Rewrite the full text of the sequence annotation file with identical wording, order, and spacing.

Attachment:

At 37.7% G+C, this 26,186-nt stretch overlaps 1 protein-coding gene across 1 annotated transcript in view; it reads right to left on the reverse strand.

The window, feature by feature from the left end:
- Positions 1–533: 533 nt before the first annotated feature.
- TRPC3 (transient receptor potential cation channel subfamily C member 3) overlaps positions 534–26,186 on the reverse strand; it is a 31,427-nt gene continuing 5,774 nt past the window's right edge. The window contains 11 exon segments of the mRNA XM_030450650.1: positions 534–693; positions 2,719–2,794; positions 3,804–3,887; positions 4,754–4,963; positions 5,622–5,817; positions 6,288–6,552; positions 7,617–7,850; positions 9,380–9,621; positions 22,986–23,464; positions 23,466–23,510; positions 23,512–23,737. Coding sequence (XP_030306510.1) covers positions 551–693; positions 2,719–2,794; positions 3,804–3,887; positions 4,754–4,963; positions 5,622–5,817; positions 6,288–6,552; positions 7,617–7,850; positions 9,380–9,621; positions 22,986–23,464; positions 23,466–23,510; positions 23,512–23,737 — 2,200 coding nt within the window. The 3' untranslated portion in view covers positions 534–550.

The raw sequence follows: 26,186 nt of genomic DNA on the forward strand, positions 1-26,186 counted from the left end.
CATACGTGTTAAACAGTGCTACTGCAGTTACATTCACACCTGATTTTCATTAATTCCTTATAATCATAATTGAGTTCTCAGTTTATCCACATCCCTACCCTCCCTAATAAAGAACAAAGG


At 37.7% G+C, this 26,186-nt stretch overlaps 1 protein-coding gene across 1 annotated transcript in view; it reads right to left on the reverse strand.

The window, feature by feature from the left end:
- Positions 1–533: 533 nt before the first annotated feature.
- TRPC3 (transient receptor potential cation channel subfamily C member 3) overlaps positions 534–26,186 on the reverse strand; it is a 31,427-nt gene continuing 5,774 nt past the window's right edge. The window contains 11 exon segments of the mRNA XM_030450650.1: positions 534–693; positions 2,719–2,794; positions 3,804–3,887; positions 4,754–4,963; positions 5,622–5,817; positions 6,288–6,552; positions 7,617–7,850; positions 9,380–9,621; positions 22,986–23,464; positions 23,466–23,510; positions 23,512–23,737. Coding sequence (XP_030306510.1) covers positions 551–693; positions 2,719–2,794; positions 3,804–3,887; positions 4,754–4,963; positions 5,622–5,817; positions 6,288–6,552; positions 7,617–7,850; positions 9,380–9,621; positions 22,986–23,464; positions 23,466–23,510; positions 23,512–23,737 — 2,200 coding nt within the window. The 3' untranslated portion in view covers positions 534–550.

The raw sequence follows: 26,186 nt of genomic DNA on the forward strand, positions 1-26,186 counted from the left end.
CATACGTGTTAAACAGTGCTACTGCAGTTACATTCACACCTGATTTTCATTAATTCCTTATAATCATAATTGAGTTCTCAGTTTATCCACATCCCTACCCTCCCTAATAAAGAACAAAGG